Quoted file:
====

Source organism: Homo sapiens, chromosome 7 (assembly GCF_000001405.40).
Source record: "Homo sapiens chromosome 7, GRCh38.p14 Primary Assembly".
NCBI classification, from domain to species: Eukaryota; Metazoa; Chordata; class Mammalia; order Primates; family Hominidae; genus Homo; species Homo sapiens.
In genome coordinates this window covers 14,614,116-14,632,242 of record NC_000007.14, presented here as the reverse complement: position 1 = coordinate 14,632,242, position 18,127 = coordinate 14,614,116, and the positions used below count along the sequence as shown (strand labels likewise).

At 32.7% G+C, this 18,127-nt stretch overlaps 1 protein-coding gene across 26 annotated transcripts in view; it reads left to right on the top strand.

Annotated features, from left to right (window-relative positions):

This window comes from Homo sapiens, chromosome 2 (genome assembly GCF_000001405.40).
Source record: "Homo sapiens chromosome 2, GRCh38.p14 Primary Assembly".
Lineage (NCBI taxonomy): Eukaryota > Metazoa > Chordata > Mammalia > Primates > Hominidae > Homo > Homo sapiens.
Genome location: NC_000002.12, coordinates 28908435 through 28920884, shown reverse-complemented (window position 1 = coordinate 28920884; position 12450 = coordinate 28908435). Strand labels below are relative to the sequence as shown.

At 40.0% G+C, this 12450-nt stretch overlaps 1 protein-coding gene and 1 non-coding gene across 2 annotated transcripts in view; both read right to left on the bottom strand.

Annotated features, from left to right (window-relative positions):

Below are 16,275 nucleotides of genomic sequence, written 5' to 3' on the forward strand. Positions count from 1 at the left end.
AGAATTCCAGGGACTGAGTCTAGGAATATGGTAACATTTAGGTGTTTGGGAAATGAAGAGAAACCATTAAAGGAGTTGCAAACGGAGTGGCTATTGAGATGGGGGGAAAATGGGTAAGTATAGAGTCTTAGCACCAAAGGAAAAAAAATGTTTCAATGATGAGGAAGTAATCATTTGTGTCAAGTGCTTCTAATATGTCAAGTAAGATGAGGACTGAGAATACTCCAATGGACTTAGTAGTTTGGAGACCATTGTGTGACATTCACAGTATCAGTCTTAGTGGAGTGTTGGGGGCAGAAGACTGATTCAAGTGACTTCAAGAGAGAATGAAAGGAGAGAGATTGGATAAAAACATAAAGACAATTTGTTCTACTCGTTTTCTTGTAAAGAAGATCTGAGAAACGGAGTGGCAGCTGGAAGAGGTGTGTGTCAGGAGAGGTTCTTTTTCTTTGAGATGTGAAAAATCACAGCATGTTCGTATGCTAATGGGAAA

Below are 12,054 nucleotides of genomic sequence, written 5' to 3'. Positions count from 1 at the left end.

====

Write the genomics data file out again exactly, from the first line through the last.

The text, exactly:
Source organism: Homo sapiens, chromosome 7 (assembly GCF_000001405.40).
Source record: "Homo sapiens chromosome 7, GRCh38.p14 Primary Assembly".
NCBI classification, from domain to species: Eukaryota; Metazoa; Chordata; class Mammalia; order Primates; family Hominidae; genus Homo; species Homo sapiens.
In genome coordinates this window covers 14,614,116-14,632,242 of record NC_000007.14, presented here as the reverse complement: position 1 = coordinate 14,632,242, position 18,127 = coordinate 14,614,116, and the positions used below count along the sequence as shown (strand labels likewise).

At 32.7% G+C, this 18,127-nt stretch overlaps 1 protein-coding gene across 26 annotated transcripts in view; it reads left to right on the top strand.

Annotated features, from left to right (window-relative positions):

This window comes from Homo sapiens, chromosome 2 (genome assembly GCF_000001405.40).
Source record: "Homo sapiens chromosome 2, GRCh38.p14 Primary Assembly".
Lineage (NCBI taxonomy): Eukaryota > Metazoa > Chordata > Mammalia > Primates > Hominidae > Homo > Homo sapiens.
Genome location: NC_000002.12, coordinates 28908435 through 28920884, shown reverse-complemented (window position 1 = coordinate 28920884; position 12450 = coordinate 28908435). Strand labels below are relative to the sequence as shown.

At 40.0% G+C, this 12450-nt stretch overlaps 1 protein-coding gene and 1 non-coding gene across 2 annotated transcripts in view; both read right to left on the bottom strand.

Annotated features, from left to right (window-relative positions):

Below are 16,275 nucleotides of genomic sequence, written 5' to 3' on the forward strand. Positions count from 1 at the left end.
AGAATTCCAGGGACTGAGTCTAGGAATATGGTAACATTTAGGTGTTTGGGAAATGAAGAGAAACCATTAAAGGAGTTGCAAACGGAGTGGCTATTGAGATGGGGGGAAAATGGGTAAGTATAGAGTCTTAGCACCAAAGGAAAAAAAATGTTTCAATGATGAGGAAGTAATCATTTGTGTCAAGTGCTTCTAATATGTCAAGTAAGATGAGGACTGAGAATACTCCAATGGACTTAGTAGTTTGGAGACCATTGTGTGACATTCACAGTATCAGTCTTAGTGGAGTGTTGGGGGCAGAAGACTGATTCAAGTGACTTCAAGAGAGAATGAAAGGAGAGAGATTGGATAAAAACATAAAGACAATTTGTTCTACTCGTTTTCTTGTAAAGAAGATCTGAGAAACGGAGTGGCAGCTGGAAGAGGTGTGTGTCAGGAGAGGTTCTTTTTCTTTGAGATGTGAAAAATCACAGCATGTTCGTATGCTAATGGGAAA

Below are 12,054 nucleotides of genomic sequence, written 5' to 3'. Positions count from 1 at the left end.